Salesforce.com has posted a 26 per cent jump in deferred revenue for its fiscal first quarter, easing concerns after the company provided a lukewarm forecast for billings three months ago.
Results were so much better than it had expected, Salesforce lifted its outlook for revenue for the year by $US100 million from what it had anticipated just three months ago.
The San Francisco-based business-software company now expects annual revenue of $US10.25 billion to $US10.30bn, up 22 per cent to 23 per cent from the prior year. Salesforce also bumped up its expectation for per-share profit for the year by a penny to between 6 cents and 8 cents.
Salesforce attributed the higher forecast to its ability to grow more quickly than it expected three months ago. It’s doing so even in the face of competition from Microsoft, Oracle and ServiceNow.
Even though rivals are targeting Salesforce’s stronghold in customer-relationship management, the company said it’s able to grab significant pieces of new business in the growing field. “We’re absolutely taking share,” Salesforce president and operating chief Keith Block said in an interview.
Since Salesforce relies on subscriptions of its web-based, on-demand software used by business customers, deferred revenue is a strong indicator of the company’s prospects. Deferred revenue, which consists primarily of billings received in advance for subscription services, totalled $5.04bn in the quarter.
The company surprised Wall Street three months ago, forecasting first-quarter deferred-revenue growth of 22 per cent to 23 per cent, a sign that billings growth wouldn’t be as robust as some analysts expected. In the year-earlier quarter, deferred revenue grew 31 per cent.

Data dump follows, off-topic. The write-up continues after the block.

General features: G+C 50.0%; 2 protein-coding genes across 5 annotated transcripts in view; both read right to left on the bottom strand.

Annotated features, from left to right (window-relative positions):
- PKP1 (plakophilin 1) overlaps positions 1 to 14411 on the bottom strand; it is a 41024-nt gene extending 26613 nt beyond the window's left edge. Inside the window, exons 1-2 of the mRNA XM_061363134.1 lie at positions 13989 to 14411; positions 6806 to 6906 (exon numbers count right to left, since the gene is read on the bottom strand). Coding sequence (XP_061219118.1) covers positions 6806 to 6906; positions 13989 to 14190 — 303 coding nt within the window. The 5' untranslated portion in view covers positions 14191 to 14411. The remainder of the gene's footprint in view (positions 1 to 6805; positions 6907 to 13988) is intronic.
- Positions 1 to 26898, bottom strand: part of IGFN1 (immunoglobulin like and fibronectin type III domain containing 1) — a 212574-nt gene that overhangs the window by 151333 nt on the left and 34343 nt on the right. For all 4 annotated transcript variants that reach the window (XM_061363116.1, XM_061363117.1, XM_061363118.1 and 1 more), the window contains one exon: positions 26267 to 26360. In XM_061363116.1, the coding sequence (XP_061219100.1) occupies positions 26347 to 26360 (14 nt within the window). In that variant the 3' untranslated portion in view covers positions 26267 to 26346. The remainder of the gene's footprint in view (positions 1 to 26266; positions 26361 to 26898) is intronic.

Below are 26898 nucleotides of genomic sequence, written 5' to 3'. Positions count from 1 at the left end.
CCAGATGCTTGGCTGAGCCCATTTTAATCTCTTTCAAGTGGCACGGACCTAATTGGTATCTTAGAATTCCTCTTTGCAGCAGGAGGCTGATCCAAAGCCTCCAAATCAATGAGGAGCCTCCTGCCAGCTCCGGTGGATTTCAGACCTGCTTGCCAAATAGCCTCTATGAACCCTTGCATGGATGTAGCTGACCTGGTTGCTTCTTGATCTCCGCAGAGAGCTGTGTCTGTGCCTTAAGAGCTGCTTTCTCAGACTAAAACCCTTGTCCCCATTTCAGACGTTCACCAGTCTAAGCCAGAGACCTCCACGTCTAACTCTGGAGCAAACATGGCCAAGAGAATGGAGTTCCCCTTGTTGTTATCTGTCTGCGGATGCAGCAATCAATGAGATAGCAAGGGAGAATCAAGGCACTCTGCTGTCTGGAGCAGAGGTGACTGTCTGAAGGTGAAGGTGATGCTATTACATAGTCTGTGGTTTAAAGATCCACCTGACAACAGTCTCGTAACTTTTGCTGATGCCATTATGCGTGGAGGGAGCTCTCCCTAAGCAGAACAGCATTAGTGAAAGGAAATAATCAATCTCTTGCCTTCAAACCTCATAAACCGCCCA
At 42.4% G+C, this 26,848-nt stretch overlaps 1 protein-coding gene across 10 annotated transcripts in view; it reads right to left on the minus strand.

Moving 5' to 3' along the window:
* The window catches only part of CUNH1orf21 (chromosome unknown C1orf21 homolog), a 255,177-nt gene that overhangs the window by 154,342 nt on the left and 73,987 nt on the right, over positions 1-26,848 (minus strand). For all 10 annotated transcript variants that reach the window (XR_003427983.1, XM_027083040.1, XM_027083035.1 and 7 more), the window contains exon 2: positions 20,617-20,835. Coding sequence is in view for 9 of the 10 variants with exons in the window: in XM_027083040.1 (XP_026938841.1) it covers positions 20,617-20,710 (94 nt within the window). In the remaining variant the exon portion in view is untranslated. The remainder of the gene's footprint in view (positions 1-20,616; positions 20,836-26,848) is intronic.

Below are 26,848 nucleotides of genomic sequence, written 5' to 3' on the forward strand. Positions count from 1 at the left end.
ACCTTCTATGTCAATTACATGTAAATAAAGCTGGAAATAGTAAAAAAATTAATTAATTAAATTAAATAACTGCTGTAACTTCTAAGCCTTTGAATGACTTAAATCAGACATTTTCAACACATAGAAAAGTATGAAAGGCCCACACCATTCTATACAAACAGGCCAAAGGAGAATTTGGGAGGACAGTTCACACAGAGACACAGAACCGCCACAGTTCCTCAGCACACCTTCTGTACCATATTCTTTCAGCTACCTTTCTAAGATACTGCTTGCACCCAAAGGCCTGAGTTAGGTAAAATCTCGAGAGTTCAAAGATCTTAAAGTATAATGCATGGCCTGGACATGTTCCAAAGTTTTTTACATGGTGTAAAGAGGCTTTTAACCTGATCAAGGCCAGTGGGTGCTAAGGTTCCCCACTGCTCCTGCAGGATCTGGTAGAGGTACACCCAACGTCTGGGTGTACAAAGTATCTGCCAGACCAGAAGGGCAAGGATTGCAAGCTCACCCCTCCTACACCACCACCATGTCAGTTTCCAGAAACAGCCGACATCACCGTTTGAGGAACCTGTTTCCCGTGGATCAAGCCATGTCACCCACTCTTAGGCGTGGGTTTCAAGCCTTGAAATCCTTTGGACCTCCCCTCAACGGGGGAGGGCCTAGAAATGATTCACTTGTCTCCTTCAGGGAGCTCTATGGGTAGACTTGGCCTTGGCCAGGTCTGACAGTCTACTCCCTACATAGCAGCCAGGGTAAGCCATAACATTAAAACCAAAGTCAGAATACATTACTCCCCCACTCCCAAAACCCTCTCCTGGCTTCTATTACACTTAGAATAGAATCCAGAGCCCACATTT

“It was a somewhat low hurdle,” Stifel, Nicolaus & Co. analyst Tom Roderick said of the earlier guidance. “They blew past it.”
After Salesforce reported its quarterly results Thursday, its shares climbed 1.8 per cent to $US89.40 in recent after-hours trading.
Revenue from Sales Cloud, the company’s sales-force automation business, rose 15 per cent to $US829.6m. Salesforce is facing increased competition in the business from Microsoft’s Dynamics applications, which some analysts believe is luring small and midsize customers with aggressive pricing.
“The worries about Microsoft Dynamics pressuring them isn’t showing up in the numbers yet,” Mr Roderick said.
Salesforce’s Service Cloud business, which provides technology to help businesses run customer-service operations, generated $651.2 million in revenue, a 21% gain. That business is facing increasing competition from ServiceNow Inc.
And revenue from Marketing Cloud, the company’s offering to manage customers’ email and advertising campaigns, which was bolstered by the July acquisition of Demandware grew 56 per cent to $289m.
Salesforce posted a loss of $US9.2m, or a penny a share, for the quarter ended April 30, compared with a profit of $US38.8m, or 6 cents a share, a year earlier.
Excluding the impact of items such as amortisation and stock-based compensation, adjusted earnings rose to 28 cents a share from 24 cents a year earlier. Revenue gained 25 per cent to $US2.39bn.
Analysts surveyed by S & P Global Market Intelligence expected Salesforce to report adjusted earnings of 26 cents a share on revenue of $US2.35bn.
Wall Street Journal
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